Members of the Liberian Senate have expressed mixed opinions on the United States Department of the Treasury’s Office of Foreign Assets Control (OFAC) bribery and corruption allegations against Grand Cape Mount County Senator H. Varney G. Sherman, followed by sanctions.
The Senators’ debate was in reaction to a preliminary report submitted to plenary by the Leadership of the Senate, which was initially requested to take charge of Senator Sherman’s letter informing them about OFAC accusation against him. Lofa County Senator Stephen J. H Zargo, defending the Senate’s decision to intervene on behalf of their colleague, argued that though Senator Sherman was accused as Senator, he, however, reminded them that “Today it is Senator Sherman, tomorrow it could be me and others here.”
Senator Abraham Darius Dillon on the other hand warned that the Senate’s manner in handling the issue could institutionally involve the Liberian Senate. “So I hold strongly the Leadership of the Liberian Senate like we have done with other issues, liaise with the Foreign Ministry through the protocol to handle this matter.”
Senator Dillon asserted that what their colleague is accused of is his private affairs, not as a Senator; “And so to be seen or attempting as aiding and abetting the alleged act of one of us against inarguably the world’s most powerful nation… let’s be careful so that sentiment cannot drive our decision or action.”
The Montserrado County Senator further caution that it may appear that they (Senators) do not appear as though they are trying to sympathize with their colleague to do the wrong thing. “We should stand firm and help our colleague in a way that it does not draw the Liberian Senate as an institution in this matter.” Next was Senator Conmany B. Wesseh, who recalled cautioning his colleagues to be careful to introduce such a matter, suggesting that, ” If I were Senator Sherman, I would not write to the Liberian Senate to look into this matter; I would do it quietly because no matter what we say, this is a matter that involves the function and activities of Senator Sherman in his private capacity; he did not go on a Senate matter to do anything for which he was accused.”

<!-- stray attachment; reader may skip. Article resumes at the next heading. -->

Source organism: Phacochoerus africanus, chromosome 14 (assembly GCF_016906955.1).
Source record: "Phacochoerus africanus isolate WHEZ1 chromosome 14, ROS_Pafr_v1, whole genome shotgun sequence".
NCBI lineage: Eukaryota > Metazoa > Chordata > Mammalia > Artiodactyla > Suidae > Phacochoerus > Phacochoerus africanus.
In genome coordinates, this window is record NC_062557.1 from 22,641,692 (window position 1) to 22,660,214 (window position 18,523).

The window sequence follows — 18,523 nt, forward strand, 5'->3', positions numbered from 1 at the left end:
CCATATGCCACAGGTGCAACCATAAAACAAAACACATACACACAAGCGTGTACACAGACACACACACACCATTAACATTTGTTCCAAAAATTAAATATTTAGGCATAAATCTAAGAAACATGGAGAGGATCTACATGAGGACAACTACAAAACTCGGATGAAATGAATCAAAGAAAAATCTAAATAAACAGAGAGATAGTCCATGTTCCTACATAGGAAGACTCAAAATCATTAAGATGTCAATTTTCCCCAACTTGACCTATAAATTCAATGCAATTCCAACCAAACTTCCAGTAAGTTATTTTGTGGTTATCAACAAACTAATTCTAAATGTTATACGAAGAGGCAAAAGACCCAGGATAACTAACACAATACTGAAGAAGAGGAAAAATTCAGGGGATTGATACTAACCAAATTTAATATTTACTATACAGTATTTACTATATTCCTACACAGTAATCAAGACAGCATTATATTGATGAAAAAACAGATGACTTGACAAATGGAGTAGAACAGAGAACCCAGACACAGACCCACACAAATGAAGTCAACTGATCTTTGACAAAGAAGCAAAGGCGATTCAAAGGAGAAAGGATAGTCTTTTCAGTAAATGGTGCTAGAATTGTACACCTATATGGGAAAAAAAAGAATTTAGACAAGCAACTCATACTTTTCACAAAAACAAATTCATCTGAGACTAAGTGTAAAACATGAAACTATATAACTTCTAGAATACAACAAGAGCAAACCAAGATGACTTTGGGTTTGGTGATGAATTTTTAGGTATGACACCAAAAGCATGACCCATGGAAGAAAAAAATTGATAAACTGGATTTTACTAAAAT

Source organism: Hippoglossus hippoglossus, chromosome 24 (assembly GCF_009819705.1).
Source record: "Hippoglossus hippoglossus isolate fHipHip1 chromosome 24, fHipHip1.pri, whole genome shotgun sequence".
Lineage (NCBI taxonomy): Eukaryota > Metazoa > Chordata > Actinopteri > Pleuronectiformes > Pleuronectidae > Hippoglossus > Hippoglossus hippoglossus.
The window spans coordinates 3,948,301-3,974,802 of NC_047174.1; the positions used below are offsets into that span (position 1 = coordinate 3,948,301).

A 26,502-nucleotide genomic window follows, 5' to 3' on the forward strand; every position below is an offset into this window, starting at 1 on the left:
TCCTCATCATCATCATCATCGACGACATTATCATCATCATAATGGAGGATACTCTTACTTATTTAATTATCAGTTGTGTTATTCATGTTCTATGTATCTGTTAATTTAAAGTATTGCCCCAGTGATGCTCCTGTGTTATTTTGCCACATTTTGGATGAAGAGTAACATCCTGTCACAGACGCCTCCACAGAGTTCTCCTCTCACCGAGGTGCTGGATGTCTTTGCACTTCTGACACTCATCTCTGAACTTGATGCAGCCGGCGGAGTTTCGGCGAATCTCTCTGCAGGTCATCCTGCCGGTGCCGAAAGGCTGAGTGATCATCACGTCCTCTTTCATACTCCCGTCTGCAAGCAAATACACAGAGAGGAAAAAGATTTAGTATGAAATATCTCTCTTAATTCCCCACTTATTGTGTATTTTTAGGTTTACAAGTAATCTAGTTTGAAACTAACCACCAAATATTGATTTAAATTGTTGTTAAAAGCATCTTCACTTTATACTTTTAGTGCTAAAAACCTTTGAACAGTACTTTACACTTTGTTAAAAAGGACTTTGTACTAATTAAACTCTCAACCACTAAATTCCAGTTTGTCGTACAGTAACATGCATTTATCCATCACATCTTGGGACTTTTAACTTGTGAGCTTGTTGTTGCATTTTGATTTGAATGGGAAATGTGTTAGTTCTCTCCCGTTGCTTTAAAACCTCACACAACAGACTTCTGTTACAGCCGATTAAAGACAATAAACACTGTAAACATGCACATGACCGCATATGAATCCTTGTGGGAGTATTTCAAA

He admitted that the Grand Cape Mount County Senator is his good friend, but disagreed with the Senate being drawn in to a matter that does not involve it (Senate). “I think we are doing harm to the Senate; we are making fools of ourselves and we are too old and experienced to allow this to happen. Please, Pro-Temp, we have been working hard together; let’s leave this matter, let sleeping dog lie. If we love Varney, that’s not the way to do it.”
Senator Sherman, owner of the Sherman & Sherman Law Firm, recently submitted a ten-page communication to the Liberian Senate, denying allegations by the US Department of Treasury’s Office of Foreign Assets Control (OFAC) of bribery and corruption. On December 9, 2020, in recognition of the International Anti- Corruption Day, the United States Department of Treasury’s Office of Foreign Assets Control imposed economic and financial sanctions on Cllr Sherman for allegations of bribery of multiple judges associated with his 2010 bribery scheme, in which he was declared not guilty verdict in July 2019.
Cllr Sherman explained that since he was admitted to practice law in February 1980, “I know of no judge during my nearly 41 years career as a Liberian lawyer, who ruled in a case or in cases against me and I was responsible for his/ her impeachment for that reason. I have never ever facilitated payments to any Liberian politician to support impeachment of any judge.”
Speaking with Senate press last month, Cllr Sherman admitted that the sanctions have devasted his long earned reputation; ” It will take me some years after I succeed to remove my name to be able to get my reputation back, I will try my best to try to remove my name.” He asserted that whoever was involved in submitting his name and allegations of bribery and corruption to OCAF must have the stature or the credibility that once they put the information out, and without investigation, OCAF concludes it is true.